Halifax – The Atlantic Institute for Market Studies (AIMS) today released, “Power Trip: Stumbling toward a policy for NB Power”. It not only provides an in-depth analysis and explanation of NB Power’s poor financial performance, but also of the government’s response to the utility’s crisis – a proposed restructuring of the company and of the electricity market. “Power Trip” also addresses and debunks the conventional wisdom regarding the superiority of Crown owned utilities over those privately owned.

According to the paper’s author, Dr. Thomas L. Tucker, AIMS Fellow Natural Resource Policy, there are five top myths about fixing NB Power that must be dispelled if sensible policy is to prevail. Those myths are:

  • Splitting one Crown Corporation into five will solve the problem of high operating costs.
  • Moving debt to province’s books will improve NB Power’s performance
  • Taxpayers will not be on the hook for NB Power’s debt.
  • Borrowing more money can solve the problem of high debt.
  • All New Brunswickers will benefit from limiting competition in the wholesale market.

Dr. Tucker says the proposed restructuring of NB Power will do nothing to address the problems of high operating costs and high debts. “Shifting the debt from the corporation to the government does nothing to address the fundamental problems which prevent the corporation from generating sufficient cash to retire debt. Turning the business units of NB Power into separate Crowns is nothing more than symbolism over substance.”

NB Power has one of the highest operating costs and carries one of the highest debts of any Canadian utility its size, $3 billion. The company is proposing to borrow another $1.6 billion. The province’s proposed solution to this obviously unsustainable situation is to split NB Power into 5 Crown corporations, move $1.5 billion of NB Power’s debt from the company’s books to the government’s, and then to expect that the new Crown corporations will be able to generate enough revenue to service all of the debt on both the corporations’ and the government’s books.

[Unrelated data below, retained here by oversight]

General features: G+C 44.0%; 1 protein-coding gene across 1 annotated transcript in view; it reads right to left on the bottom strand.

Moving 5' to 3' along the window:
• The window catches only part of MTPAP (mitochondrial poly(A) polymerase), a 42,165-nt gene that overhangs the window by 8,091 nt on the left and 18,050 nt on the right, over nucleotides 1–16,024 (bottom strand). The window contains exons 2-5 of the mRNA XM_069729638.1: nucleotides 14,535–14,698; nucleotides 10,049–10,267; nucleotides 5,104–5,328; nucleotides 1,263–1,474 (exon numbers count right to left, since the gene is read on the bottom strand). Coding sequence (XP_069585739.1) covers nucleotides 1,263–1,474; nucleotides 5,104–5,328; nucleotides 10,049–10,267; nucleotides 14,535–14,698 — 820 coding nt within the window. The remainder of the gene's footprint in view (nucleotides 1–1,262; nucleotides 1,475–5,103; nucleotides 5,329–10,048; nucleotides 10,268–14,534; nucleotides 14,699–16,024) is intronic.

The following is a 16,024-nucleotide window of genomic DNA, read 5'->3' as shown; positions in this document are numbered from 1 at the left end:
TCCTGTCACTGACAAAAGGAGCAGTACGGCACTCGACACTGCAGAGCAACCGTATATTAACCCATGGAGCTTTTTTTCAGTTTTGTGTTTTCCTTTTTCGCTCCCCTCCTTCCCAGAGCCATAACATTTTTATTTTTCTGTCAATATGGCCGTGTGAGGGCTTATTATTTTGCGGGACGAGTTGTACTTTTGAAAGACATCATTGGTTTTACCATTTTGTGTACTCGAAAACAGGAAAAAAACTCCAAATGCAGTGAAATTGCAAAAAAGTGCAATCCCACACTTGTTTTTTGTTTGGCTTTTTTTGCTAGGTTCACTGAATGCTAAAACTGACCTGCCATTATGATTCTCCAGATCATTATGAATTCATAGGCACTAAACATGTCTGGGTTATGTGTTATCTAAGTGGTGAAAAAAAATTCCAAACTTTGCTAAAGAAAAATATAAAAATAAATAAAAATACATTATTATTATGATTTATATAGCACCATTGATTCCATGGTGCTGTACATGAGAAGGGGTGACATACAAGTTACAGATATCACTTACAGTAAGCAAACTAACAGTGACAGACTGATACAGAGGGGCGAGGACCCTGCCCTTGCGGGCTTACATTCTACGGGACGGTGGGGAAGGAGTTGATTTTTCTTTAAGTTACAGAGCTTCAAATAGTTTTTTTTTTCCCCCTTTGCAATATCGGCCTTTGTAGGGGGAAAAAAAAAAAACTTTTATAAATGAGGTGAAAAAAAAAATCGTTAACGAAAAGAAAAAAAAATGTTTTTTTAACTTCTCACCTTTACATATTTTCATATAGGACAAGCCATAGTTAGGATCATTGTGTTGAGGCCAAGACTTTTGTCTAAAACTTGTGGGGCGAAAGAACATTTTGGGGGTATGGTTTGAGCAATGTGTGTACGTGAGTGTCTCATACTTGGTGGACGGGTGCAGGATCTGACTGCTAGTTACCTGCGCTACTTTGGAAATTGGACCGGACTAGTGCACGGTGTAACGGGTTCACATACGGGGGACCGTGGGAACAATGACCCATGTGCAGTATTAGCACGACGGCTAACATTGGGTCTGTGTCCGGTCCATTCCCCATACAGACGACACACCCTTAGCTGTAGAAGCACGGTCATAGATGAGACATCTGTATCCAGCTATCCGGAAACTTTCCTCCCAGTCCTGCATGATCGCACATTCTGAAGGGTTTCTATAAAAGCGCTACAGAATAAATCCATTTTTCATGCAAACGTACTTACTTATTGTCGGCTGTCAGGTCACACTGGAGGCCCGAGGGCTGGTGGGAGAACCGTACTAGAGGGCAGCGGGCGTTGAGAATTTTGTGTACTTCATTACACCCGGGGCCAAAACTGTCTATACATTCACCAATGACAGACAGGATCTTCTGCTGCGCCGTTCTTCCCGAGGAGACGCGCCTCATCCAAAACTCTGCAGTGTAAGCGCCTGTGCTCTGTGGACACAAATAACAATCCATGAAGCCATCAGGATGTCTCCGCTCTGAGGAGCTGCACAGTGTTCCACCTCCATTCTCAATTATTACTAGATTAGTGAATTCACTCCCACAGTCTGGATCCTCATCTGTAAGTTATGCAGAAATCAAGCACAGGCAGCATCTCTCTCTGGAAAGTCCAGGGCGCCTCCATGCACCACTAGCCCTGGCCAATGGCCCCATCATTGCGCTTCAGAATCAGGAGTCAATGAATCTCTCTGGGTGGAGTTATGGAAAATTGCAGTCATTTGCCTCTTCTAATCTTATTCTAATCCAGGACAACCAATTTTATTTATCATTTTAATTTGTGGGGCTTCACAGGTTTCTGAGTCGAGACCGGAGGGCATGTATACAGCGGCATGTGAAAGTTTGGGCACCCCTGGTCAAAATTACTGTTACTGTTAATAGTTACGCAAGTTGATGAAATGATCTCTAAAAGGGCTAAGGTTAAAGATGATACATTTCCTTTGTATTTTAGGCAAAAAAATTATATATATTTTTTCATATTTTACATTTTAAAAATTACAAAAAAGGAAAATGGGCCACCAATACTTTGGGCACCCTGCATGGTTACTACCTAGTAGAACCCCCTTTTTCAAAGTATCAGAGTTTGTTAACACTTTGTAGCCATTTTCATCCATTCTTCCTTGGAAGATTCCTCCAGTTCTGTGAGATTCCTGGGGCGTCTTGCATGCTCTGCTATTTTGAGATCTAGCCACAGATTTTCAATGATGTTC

Yet neither the government nor the utility have given any credible argument to show how these proposed changes represent anything like a sound solution to these pressing problems. Virtually the only proposal that offers any prospect of improving the lot of taxpayers and consumers in New Brunswick is the modest restructuring of the electricity market allowed for in the new Electricity Act.

The author recommends a completely alternative approach that faces up to the realities facing New Brunswick Power and the electricity industry in the province. Among the key recommendations of the paper are:

  1. Privatize New Brunswick Power, ensuring:
    • Future debts never become a public liability;
    • Investments are based upon market factors, not political expediency; and
    • The system’s assets are used to produce the desired amount of electricity at the lowest cost.
  2. The Province should assume the least amount of NB Power’s debt necessary to accommodate or attract investors.
  3. Electricity rates should be allowed to rise so costs are reflected in utility bills, not hidden in provincial taxes. Rate increases should be phased in.
  4. The government should open the retail and wholesale electrical market and segments of the generation and marketing of electricity to competition and choice. In Maine, opening up both markets to competition is producing lower prices than allowing competition only in wholesale.

  5. The region should be one market. This will allow a sufficient number of producers and customers for competition to flourish.

Competition and market discipline in the generation and marketing of electricity will supply New Brunswickers electricity at the lowest possible price. Competition, however, cannot guarantee prices won’t fluctuate, only that the system will be more efficient. Therefore, the New Brunswick government must resist politicizing the regulatory process to interfere with the price mechanism, and resist setting or maintaining a low ceiling-price, as has been done in Ontario. The distortions caused by such interventions will in the long run jeopardize the viability of the entire system, and certainly exacerbate looming supply shortages as old generation capacity is retired.

For further information, contact:

Jordi Morgan
Director of Communications and Development
Atlantic Institute for Market Studies
2000 Barrington Street
Suite 1006, Cogswell Tower
Halifax, NS B3J 3K1
jordimorgan@aims.ca
Direct 902 446-3532
Cell 902 452-1172
Fax 902 425-1393